The Ministry of Testing has declared that May should be “30 Days of Accessibility Testing“. As in the days of yore when I used to take on these challenges and blog regularly, I’m in the mood to get back to doing that. Therefore, I am looking to write a post every day around this topic and as a way to address each line of their checklist.
Yes, it’s past May. In fact, it’s June 5th. An extended absence for Memorial Day weekend turned into a frantic last week of school for my girls and my having a lot less time to finish strongly, however, a promise is a promise, and I said I was going to do all 30 days, and I’m gonna’ cover them all. Therefore, today, you get a “fourfer” and a wrap-up commentary all in one.
Since I have an iPhone, this is fairly straightforward. iPhone has VoiceOver, and to enable it, you go to Settings: General: Accessibility: VoiceOver.
VoiceOver presents you with a few options to configure, such as:
– VoiceOver speed, which can be slower or faster with a swipe.
– Use Pitch change
– Verbosity: gives you an option for speech hints and to also read out emoji content.
– Voice: select a speaker whose voice you want to hear (you have a few defaults, and you can download other voices as per your preferred gender and accent).
– Pronunciations: If you want to make sure that you have certain words pronounced the way you want to you can create a custom phrase.
The biggest challenge as a sighted user is that the system slows you way down and forces you to select an area, listen to what it is and then press twice to enable that area to do something. Using the keyboard is slow because every key stroke is effectively three steps. First to locate the item and confirm that it is the item in question, and then two taps to make sure that the item has been selected. Even with full sight, I found it frustrating to type in a simple statement. I couldn’t imagine keeping track of what I was typing if I was sight-impaired.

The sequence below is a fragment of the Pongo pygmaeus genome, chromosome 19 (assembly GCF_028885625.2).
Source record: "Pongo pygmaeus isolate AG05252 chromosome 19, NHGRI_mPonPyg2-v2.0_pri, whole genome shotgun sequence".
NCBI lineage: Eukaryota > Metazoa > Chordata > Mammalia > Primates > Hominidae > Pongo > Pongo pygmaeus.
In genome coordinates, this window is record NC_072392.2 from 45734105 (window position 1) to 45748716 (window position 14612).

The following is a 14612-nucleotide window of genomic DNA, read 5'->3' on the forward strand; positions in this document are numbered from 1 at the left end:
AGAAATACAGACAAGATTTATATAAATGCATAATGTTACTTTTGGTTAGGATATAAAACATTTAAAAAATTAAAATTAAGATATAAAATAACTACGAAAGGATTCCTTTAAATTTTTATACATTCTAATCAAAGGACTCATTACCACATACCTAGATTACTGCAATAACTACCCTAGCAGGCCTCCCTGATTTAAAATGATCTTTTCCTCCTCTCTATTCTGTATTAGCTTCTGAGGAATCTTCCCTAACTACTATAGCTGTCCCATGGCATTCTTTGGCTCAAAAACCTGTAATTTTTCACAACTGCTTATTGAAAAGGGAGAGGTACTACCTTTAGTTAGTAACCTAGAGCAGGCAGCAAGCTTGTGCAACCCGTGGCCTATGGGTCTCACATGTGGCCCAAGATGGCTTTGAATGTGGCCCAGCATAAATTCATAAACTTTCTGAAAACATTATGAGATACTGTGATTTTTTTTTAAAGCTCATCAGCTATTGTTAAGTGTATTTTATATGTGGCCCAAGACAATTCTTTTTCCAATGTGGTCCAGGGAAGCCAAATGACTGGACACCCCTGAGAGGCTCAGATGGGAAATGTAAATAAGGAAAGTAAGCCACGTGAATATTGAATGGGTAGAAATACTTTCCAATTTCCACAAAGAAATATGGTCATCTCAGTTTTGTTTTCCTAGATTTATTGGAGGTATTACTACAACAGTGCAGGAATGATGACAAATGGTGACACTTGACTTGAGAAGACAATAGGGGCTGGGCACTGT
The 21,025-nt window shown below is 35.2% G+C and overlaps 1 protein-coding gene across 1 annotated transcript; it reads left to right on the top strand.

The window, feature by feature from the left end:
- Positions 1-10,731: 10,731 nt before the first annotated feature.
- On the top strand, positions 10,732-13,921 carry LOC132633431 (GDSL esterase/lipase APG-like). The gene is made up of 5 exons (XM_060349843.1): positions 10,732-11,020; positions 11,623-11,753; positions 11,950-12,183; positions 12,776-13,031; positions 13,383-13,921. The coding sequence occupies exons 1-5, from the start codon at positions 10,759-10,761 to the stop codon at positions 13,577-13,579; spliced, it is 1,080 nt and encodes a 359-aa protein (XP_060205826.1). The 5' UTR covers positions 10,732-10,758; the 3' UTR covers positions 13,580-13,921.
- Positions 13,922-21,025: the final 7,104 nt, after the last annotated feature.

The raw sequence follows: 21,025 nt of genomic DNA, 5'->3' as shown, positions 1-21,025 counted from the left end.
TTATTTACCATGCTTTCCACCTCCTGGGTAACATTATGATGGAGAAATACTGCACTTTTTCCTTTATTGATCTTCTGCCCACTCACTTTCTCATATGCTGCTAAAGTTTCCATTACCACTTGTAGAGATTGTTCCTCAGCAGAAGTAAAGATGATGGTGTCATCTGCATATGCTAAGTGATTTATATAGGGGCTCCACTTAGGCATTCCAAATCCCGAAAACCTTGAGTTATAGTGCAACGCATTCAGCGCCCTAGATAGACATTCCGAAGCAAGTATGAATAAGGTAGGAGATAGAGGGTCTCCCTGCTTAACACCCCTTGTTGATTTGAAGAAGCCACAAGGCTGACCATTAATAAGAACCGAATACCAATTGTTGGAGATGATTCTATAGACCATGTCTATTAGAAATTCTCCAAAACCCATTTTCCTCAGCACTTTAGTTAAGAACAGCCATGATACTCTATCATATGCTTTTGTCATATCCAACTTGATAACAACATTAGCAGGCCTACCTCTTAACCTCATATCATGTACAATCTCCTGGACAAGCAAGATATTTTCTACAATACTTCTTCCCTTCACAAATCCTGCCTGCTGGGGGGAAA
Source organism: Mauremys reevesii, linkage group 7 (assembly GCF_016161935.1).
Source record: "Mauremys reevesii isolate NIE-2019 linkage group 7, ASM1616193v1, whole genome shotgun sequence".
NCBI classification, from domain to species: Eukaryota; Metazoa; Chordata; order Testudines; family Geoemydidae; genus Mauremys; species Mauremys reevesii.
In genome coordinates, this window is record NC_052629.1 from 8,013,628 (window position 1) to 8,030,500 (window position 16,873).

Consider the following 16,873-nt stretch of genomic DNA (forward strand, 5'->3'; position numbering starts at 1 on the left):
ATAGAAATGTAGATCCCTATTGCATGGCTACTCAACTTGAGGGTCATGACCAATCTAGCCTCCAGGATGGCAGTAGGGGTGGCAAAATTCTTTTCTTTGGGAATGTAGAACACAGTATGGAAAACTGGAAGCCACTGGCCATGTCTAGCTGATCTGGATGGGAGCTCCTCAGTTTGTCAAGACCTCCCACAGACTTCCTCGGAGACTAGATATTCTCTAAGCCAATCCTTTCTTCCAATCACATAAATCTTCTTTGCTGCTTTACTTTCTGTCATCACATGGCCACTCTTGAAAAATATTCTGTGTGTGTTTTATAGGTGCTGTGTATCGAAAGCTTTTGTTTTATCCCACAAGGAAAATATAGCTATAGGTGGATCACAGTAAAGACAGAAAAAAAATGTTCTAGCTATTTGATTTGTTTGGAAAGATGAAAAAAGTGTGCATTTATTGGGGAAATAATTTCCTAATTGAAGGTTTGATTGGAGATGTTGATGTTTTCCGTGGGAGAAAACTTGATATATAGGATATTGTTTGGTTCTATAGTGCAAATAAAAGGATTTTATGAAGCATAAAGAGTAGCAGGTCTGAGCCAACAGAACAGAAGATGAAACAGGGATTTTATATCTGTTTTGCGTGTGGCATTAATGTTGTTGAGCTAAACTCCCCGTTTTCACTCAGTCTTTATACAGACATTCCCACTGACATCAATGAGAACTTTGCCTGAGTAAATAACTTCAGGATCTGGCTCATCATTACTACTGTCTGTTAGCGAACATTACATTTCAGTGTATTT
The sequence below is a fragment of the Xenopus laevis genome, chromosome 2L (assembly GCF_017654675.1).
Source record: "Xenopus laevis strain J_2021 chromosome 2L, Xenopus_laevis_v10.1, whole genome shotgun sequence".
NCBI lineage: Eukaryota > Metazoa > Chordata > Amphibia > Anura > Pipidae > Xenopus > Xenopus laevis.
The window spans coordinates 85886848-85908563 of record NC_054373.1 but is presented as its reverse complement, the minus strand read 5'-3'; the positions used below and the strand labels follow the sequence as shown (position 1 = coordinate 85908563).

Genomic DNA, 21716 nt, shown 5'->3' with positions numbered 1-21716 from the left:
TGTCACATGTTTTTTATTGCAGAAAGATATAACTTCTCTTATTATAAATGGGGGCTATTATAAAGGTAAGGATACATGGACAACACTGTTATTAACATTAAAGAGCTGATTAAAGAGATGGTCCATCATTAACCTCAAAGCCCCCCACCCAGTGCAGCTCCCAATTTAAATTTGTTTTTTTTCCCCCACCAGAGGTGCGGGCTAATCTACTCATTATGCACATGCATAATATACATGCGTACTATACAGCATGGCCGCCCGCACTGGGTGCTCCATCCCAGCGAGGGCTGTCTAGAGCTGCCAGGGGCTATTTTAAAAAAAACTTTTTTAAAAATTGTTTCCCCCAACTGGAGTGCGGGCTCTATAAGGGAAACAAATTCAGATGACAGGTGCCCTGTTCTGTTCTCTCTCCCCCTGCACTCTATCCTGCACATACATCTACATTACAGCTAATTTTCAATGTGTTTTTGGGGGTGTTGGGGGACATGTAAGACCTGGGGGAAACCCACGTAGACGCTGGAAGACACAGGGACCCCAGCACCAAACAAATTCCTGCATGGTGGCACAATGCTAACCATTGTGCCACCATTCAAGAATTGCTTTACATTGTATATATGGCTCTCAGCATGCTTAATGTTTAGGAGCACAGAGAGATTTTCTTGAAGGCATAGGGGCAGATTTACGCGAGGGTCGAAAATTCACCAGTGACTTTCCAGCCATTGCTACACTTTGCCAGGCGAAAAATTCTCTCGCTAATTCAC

In any event, it’s an interesting piece of tech and there’s quit a few areas I ned to still look at to really get a feel for what it can do. More to play with after the challenge is over (which really, means later today 😉 ).
28. Download and test a word document for accessibility issues.
I was hoping this would be an easy thing to test since I trade Word docs back and forth to get the show notes for The Testing Show completed, but alas, it seems that my documents are not interesting. Therefore, I figured I’d find a document somewhere interesting enough to give me an example to work with. I found “Word 2010 Accessibility Guidance – GSA” which let me do exactly that:
OK, so that tells me that “therefore” is a bit stuffy and I could use a simpler word, I have a big sentence that could be cut down a bit, and I can make the page more readable, but as it is it’s readable at a 5th grade reading level, and that’s cool with me. Always room for improvement, but I don’t want or expect my writing to require an English degree to decipher.
Wrapping It Up: 30 Days of Accessibility Testing